The 1956 movie “The King and I” was a childhood favourite, where lavish costumes filled the screen telling the story of a stern Welsh governess and King Mongkut of Siam, and the Royal family. Siam was renamed Kingdom of Thailand in 1939 which is argued to mean ‘free man land.’ Today, Thailand is affectionately known by many as ‘the land of 1,000 smiles,’ and has something to offer travellers on any budget, from prince to pauper, where one can enjoy a wide variety of activities and sights – from sand between your toes whilst flanked by lush mountains, to the twenty-four hour vibrant frenzy of its capital.
My first port of call was the chaotic mix of hedonistic pursuits, ornate temples, culinary delights and the lively markets of Bangkok, a city with many personalities that may challenge the sensibilities of some. Using the Hotels Combined App I found great accommodation at the best price by the Riverside, which is quieter than other parts of Bangkok, and boasted a cityscape view from the rooftop that swept my breath away. It’s a good idea to do a bit of research on Bangkok accommodation, and the area you wish to stay before booking, as each offers a different experience, particularly when traffic gets congested and makes travel times longer than anticipated.
Bangkok is known for its shopping, and is equally exciting being explored at night, as during the day. There are plenty of air-conditioned shopping malls in Siam, Sukumvit, Pratunam, and Phrom Phong, but if you’re after a more hands on experience then I suggest heading to the markets, both day and night. The best are Chatuchak weekend market, Pratunam market, Chinatown market, and Patpong night market, flanked by Bangkok’s notorious red light district of the same name. Patpong is full of the chaotic commotion of tourists ogling the seedy nightlife of go-go bars and neon lights, beside stalls with ridiculously inflated prices so remember to barter, and barter hard. Bartering is a given at markets but is not acceptable in convenience stores or department stores. The asking prices are usually inflated by twenty-five to forty percent so it’s a good idea to look around first, then barter a price that both you and the shopkeeper are happy with. A well executed ‘walk away’ can be a very handy tactic if you feel the price is still not fair, but be prepared if the shop owner does not come after you with a better price. Avoid being rude as it will get you nowhere and remember a smile and a jovial spirit will get you far.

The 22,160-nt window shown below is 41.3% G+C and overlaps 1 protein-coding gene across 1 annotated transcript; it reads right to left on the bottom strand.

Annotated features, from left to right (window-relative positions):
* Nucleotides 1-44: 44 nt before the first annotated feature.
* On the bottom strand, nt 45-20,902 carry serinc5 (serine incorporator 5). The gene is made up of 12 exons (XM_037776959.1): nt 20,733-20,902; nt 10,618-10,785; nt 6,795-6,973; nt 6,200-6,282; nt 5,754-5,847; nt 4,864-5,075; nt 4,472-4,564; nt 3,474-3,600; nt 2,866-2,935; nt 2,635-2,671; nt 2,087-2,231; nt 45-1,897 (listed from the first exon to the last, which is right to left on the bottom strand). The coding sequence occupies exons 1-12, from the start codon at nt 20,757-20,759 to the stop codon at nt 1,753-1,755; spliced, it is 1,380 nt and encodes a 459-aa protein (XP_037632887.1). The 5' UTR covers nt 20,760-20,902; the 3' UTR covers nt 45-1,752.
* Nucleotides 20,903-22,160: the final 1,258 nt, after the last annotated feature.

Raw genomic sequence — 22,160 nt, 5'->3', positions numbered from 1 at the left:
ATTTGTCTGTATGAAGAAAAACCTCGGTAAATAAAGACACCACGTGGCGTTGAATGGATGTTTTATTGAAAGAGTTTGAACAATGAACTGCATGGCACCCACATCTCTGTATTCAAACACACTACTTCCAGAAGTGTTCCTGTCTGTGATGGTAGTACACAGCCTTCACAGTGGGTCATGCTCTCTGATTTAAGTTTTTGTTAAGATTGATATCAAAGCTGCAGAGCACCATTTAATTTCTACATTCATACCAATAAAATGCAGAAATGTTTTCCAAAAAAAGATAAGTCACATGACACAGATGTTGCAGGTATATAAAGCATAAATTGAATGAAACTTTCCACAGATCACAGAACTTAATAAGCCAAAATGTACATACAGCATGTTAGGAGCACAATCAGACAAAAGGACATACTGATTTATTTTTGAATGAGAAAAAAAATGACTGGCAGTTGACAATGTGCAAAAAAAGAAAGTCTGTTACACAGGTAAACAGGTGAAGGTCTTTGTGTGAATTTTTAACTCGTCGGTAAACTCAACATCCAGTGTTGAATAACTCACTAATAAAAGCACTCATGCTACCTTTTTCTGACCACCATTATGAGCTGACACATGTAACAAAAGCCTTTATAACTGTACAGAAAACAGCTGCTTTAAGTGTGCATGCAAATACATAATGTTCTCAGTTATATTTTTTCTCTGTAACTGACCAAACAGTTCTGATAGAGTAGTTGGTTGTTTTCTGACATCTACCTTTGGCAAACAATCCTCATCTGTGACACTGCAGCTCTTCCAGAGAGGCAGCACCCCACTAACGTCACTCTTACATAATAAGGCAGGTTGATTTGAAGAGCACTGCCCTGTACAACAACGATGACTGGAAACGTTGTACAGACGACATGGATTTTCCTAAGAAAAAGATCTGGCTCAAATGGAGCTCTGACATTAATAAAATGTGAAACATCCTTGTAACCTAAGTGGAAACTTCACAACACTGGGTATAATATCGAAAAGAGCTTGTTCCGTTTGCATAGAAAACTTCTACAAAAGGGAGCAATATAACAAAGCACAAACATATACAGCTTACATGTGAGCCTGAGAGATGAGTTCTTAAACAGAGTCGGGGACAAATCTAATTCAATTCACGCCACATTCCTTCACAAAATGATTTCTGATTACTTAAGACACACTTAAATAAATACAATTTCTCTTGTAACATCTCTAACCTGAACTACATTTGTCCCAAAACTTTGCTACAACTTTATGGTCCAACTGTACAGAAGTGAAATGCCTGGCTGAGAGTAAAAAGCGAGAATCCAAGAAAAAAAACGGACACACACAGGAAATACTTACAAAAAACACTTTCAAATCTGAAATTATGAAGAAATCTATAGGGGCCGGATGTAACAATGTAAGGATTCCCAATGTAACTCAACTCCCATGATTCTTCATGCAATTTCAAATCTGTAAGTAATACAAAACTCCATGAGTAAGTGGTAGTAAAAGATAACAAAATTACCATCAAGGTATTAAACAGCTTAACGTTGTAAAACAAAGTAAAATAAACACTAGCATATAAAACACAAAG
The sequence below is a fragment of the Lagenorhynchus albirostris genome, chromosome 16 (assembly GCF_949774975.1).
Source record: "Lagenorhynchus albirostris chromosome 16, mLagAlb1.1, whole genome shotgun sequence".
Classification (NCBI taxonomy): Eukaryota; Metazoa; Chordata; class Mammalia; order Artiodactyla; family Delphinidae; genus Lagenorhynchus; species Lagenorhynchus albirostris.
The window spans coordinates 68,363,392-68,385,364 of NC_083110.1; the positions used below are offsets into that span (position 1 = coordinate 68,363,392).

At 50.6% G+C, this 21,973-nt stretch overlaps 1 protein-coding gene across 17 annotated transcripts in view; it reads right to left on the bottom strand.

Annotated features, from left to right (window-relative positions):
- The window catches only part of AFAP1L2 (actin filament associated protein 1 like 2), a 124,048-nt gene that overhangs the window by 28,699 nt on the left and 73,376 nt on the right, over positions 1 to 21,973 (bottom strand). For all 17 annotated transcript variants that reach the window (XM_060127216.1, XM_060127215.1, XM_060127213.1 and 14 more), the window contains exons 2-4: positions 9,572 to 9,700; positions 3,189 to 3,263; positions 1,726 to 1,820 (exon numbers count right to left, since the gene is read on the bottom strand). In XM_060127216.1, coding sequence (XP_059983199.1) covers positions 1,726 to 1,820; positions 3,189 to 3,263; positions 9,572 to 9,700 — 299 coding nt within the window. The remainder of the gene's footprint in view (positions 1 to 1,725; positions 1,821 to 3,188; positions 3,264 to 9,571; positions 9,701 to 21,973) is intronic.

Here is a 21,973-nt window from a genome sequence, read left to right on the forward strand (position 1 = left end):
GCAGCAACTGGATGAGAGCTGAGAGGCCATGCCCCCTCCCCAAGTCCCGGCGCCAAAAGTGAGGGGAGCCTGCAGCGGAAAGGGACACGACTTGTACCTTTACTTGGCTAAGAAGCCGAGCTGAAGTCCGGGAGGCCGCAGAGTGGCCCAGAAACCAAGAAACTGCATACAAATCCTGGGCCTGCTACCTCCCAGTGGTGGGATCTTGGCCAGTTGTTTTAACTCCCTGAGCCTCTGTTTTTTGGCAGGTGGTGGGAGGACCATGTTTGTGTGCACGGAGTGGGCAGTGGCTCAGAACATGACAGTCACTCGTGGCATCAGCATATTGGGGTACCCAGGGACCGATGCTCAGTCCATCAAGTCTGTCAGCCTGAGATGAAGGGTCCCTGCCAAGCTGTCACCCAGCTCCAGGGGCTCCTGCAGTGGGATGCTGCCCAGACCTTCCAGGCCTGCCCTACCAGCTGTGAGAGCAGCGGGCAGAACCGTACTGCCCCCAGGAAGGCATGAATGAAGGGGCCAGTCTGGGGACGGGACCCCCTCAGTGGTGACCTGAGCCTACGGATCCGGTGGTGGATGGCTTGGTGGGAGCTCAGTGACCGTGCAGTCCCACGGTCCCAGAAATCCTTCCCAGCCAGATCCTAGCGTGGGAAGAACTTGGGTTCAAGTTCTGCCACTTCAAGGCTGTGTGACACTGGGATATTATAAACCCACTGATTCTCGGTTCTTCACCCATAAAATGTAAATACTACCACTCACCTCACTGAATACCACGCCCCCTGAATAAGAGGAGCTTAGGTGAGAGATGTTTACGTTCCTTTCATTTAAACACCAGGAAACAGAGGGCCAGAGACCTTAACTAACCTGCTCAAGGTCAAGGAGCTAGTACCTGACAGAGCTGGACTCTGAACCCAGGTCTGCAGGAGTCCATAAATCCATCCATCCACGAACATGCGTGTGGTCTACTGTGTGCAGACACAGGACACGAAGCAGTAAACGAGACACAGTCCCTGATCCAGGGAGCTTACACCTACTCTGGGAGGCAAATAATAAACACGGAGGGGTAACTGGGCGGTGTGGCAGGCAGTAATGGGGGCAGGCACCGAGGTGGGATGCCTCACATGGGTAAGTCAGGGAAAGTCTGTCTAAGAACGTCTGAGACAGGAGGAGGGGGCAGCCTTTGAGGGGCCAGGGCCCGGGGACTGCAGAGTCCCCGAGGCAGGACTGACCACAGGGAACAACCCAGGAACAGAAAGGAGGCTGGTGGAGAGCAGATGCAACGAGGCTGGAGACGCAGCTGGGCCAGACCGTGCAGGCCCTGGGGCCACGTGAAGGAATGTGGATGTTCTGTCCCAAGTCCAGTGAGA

For a slightly more relaxed day head to Damnoen Saduak Floating Market, just over an hour drive from Bangkok. It is certainly one of the more vibrant and colourful floating markets, and gives an insight into a bygone era where farmers traded their wares from sampans brimming with fresh goods. The waterways are packed with floating merchants wearing bamboo hats, selling anything from tropical fruit and vegetables, fresh young coconuts, flowers, brothy noodle soups and fried prawns, and are lined with stores selling souvenirs and hats. It’s a good idea to get there early, around 9:30am, as the narrow waterways fill up quickly and before you know it you’re in a long tail boat peak hour traffic jam going nowhere quickly, which is also oddly fun. I preferred the non-motorised long tails and remember to keep your fingers inside the boat.
After having your fill of all that Bangkok has to offer, it’s only a hop-skip-and-a-jump to the turquoise waters of the Gulf of Thailand or the Andaman Sea’s many islands and a slower pace of life. Phuket is the largest and busiest of the islands, and is only an hour by plane. Patong, forty-five minutes from the airport, is like a mini Bangkok with plenty of shopping, restaurants, and bars for the nightlife loving. There are quieter beaches both north and south of Patong that can be accessed using cabs and tuk-tuks. Transport is significantly pricier on Phuket so it’s best to find accommodation close to where you’ll spend most of your time. Phuket has been a popular tourist launch pad to the many smaller limestone islands that dramatically plunge skyward like majestic sentinels, since the 1970’s. Think white sandy beaches, hammocks, coconut trees, cocktails, scuba diving, massages, relaxation….think paradise.
A few little pointers to help along the way:
Private cars will be suggested from Suvarnabhumi airport to your hotel and can be pricey. Taxis are a cheaper alternative at between seven hundred to one thousand Baht, depending on traffic.
Tuk-Tuk’s are three wheeled motorised ‘rickshaws’ and offer a colourful and fun transport option for shorter journeys around the city.
Agree on a price before taking a tuk-tuk, usually fifteen to twenty Baht below the price quoted, and avoid them during peak hour to miss inhaling the fumes of hundreds of cars.
Don’t drink the tap water, not even at hotels, as you run the risk of becoming intimately acquainted with the toilet, maybe for days. Go as far as washing your teeth with bottled water – better safe than sorry.
Street food is cheap and delicious, but remember to wash your hands before eating, and choose a busy vendor with high turn over, or you may end up with food poisoning.
Smile. Thai’s are friendly people and a smile is a great currency. It’s best not to raise your voice or get angry.
Cover up in temples as a sign of respect.
Thailand is mostly safe but keeping your belongings close is a good precaution.